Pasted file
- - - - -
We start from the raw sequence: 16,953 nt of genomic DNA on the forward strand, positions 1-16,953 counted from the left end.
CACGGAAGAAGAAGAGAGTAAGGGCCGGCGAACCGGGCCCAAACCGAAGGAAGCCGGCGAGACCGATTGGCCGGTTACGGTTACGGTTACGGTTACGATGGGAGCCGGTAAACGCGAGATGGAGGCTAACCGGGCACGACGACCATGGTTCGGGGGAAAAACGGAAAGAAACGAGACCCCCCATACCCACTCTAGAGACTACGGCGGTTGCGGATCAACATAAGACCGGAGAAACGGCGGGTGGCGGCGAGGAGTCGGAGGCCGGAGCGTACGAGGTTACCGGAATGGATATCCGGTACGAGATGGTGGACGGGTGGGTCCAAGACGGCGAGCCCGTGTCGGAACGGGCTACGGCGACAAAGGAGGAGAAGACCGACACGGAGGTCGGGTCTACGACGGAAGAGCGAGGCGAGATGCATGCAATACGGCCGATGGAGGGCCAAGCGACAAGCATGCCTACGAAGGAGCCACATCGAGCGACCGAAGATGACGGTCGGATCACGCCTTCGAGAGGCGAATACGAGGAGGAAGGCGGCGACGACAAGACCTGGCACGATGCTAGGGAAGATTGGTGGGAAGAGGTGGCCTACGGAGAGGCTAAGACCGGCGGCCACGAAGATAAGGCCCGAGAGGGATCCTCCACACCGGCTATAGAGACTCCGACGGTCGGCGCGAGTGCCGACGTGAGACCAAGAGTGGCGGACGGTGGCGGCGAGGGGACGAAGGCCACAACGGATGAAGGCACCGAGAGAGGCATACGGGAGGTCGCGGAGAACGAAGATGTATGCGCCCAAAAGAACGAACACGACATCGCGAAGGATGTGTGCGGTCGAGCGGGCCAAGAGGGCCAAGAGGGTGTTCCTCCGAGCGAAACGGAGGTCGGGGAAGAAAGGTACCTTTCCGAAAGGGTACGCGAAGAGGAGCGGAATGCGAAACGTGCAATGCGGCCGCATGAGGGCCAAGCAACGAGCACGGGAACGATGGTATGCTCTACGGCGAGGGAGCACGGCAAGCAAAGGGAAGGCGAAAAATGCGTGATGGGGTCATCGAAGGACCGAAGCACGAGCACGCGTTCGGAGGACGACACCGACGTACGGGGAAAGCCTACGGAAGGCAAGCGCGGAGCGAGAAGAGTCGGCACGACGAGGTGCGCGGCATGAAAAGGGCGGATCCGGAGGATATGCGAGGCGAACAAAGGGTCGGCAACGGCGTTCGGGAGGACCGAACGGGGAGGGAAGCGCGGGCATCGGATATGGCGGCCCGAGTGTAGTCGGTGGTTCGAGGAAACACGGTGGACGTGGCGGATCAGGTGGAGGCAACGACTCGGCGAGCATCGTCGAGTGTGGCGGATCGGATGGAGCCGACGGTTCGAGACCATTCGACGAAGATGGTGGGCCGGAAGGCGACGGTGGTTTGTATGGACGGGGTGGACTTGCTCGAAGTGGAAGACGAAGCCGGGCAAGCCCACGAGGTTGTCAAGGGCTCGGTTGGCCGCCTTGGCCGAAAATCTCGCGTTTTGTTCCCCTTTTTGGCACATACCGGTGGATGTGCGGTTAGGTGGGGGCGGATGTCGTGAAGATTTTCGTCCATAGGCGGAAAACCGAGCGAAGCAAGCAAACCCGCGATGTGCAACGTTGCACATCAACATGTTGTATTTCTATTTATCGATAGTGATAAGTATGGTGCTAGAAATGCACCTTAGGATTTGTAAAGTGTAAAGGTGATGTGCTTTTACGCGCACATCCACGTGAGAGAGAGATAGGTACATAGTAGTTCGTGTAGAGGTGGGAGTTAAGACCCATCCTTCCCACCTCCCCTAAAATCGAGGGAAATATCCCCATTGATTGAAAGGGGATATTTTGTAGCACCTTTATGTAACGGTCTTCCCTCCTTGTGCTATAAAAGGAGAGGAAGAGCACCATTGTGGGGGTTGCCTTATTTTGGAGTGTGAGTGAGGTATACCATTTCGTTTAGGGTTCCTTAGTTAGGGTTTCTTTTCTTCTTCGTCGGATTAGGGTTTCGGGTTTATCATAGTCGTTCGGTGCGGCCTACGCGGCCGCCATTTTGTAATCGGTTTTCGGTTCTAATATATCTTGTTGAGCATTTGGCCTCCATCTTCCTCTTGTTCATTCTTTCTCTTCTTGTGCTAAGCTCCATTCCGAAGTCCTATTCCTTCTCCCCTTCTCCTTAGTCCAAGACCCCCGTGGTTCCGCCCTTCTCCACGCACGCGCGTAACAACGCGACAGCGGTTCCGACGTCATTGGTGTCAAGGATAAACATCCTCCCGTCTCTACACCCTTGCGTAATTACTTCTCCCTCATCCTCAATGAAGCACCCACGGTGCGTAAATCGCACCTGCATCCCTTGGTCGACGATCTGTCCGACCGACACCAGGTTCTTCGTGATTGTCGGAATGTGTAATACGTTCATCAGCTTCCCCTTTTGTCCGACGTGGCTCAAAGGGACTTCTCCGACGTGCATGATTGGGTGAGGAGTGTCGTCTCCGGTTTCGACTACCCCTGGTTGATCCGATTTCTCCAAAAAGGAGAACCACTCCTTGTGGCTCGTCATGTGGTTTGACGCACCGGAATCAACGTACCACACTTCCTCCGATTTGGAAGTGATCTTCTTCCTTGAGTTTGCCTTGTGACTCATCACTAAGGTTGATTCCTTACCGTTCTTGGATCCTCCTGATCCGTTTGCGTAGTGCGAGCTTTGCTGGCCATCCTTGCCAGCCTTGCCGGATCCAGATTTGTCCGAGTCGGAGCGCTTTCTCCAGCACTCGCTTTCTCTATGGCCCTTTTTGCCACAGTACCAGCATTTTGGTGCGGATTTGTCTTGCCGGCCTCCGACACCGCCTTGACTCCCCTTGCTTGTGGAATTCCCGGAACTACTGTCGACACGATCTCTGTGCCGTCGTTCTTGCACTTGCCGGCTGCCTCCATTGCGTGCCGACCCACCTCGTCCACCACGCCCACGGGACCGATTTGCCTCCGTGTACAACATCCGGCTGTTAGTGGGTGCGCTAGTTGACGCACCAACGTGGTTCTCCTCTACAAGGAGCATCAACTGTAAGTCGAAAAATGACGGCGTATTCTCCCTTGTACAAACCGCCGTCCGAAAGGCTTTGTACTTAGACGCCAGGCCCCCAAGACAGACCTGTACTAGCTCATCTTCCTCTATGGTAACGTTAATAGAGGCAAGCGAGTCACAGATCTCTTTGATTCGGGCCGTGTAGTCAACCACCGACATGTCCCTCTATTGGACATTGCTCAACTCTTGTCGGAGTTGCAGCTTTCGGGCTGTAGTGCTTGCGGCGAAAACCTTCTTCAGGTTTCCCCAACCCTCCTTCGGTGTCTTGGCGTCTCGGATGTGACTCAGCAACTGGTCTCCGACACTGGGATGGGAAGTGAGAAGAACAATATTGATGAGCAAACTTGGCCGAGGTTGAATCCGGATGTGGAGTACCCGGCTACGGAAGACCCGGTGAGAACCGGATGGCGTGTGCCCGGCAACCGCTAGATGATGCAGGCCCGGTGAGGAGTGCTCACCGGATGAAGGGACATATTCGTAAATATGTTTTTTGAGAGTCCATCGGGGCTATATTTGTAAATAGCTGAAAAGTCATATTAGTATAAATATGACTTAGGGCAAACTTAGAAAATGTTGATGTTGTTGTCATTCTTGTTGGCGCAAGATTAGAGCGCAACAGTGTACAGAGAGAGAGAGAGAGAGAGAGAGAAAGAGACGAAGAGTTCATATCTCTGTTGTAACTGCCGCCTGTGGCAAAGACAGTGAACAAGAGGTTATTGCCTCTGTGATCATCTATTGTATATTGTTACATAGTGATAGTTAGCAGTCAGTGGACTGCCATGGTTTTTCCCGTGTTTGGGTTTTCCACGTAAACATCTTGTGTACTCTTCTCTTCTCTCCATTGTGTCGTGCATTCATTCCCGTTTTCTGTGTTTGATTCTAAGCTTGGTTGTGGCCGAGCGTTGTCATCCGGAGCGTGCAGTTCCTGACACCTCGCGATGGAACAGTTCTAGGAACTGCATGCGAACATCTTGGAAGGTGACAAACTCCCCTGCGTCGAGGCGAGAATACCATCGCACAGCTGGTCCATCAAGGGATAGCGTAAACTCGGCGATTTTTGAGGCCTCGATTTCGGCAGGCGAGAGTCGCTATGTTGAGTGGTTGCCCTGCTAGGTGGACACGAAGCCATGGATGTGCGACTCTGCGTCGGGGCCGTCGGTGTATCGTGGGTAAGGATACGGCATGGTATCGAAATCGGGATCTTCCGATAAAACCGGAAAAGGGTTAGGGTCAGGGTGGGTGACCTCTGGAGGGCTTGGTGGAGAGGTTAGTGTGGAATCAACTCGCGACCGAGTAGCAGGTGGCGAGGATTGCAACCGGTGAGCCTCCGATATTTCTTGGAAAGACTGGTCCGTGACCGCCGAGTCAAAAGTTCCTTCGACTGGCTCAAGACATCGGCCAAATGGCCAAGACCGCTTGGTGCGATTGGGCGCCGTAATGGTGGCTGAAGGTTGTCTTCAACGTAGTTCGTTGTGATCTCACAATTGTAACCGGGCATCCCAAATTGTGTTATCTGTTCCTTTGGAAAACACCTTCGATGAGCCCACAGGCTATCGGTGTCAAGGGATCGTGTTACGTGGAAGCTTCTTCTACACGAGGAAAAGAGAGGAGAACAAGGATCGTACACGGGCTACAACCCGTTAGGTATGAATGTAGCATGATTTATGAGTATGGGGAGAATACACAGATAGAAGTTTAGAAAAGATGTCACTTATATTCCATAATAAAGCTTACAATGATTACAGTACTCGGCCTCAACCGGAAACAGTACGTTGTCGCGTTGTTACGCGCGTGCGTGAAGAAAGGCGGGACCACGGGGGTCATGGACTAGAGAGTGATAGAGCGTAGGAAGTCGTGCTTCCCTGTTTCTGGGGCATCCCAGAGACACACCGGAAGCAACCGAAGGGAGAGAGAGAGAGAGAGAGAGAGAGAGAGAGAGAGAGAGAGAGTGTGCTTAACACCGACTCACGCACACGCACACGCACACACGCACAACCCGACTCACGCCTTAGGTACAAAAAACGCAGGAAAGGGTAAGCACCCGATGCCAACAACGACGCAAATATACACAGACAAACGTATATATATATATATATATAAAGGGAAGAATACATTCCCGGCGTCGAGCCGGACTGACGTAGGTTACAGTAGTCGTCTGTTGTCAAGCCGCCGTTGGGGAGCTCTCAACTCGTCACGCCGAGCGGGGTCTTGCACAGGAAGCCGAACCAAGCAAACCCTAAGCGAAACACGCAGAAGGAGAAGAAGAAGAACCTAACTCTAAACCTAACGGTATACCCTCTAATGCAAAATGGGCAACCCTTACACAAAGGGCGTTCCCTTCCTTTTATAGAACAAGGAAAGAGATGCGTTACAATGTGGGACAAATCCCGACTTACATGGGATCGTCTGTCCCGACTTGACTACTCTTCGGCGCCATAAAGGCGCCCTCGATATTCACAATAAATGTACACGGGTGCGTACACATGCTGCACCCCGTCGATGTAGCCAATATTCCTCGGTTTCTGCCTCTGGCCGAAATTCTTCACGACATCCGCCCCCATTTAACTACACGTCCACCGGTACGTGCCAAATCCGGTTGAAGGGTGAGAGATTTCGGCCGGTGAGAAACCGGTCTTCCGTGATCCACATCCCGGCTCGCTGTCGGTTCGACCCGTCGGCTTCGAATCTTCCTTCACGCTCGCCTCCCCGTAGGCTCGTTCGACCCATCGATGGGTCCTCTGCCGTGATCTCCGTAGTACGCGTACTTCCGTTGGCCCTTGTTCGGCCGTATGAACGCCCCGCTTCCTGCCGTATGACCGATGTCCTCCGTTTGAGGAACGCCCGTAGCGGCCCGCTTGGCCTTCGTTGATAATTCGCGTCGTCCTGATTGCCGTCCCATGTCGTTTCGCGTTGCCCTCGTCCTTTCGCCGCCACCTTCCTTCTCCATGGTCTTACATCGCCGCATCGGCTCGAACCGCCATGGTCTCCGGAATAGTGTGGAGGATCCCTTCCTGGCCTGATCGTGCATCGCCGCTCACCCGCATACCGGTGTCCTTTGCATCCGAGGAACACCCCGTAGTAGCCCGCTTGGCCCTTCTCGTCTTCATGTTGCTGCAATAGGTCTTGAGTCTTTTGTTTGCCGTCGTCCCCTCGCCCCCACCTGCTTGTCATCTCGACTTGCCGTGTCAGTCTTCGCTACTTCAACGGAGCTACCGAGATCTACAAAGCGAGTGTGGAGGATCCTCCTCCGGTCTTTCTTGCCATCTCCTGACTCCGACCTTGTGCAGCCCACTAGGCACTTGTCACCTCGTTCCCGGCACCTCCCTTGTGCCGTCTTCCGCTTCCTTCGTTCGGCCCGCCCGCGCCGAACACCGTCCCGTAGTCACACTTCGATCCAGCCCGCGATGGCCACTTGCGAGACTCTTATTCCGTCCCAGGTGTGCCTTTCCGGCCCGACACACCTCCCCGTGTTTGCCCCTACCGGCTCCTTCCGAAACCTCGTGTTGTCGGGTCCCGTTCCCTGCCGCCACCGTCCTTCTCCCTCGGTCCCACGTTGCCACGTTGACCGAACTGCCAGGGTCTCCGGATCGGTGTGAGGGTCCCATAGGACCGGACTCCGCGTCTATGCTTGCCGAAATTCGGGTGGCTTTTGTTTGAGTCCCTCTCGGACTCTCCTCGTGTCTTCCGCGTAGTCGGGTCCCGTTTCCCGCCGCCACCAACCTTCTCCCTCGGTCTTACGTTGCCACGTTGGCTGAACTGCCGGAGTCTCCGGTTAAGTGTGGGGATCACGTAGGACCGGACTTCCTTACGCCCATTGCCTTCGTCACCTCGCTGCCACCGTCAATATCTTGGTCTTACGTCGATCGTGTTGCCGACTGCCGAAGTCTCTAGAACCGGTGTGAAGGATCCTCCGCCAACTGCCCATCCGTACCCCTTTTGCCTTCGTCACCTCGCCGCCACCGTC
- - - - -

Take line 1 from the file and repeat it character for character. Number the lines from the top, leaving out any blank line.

We start from the raw sequence: 16,953 nt of genomic DNA on the forward strand, positions 1-16,953 counted from the left end.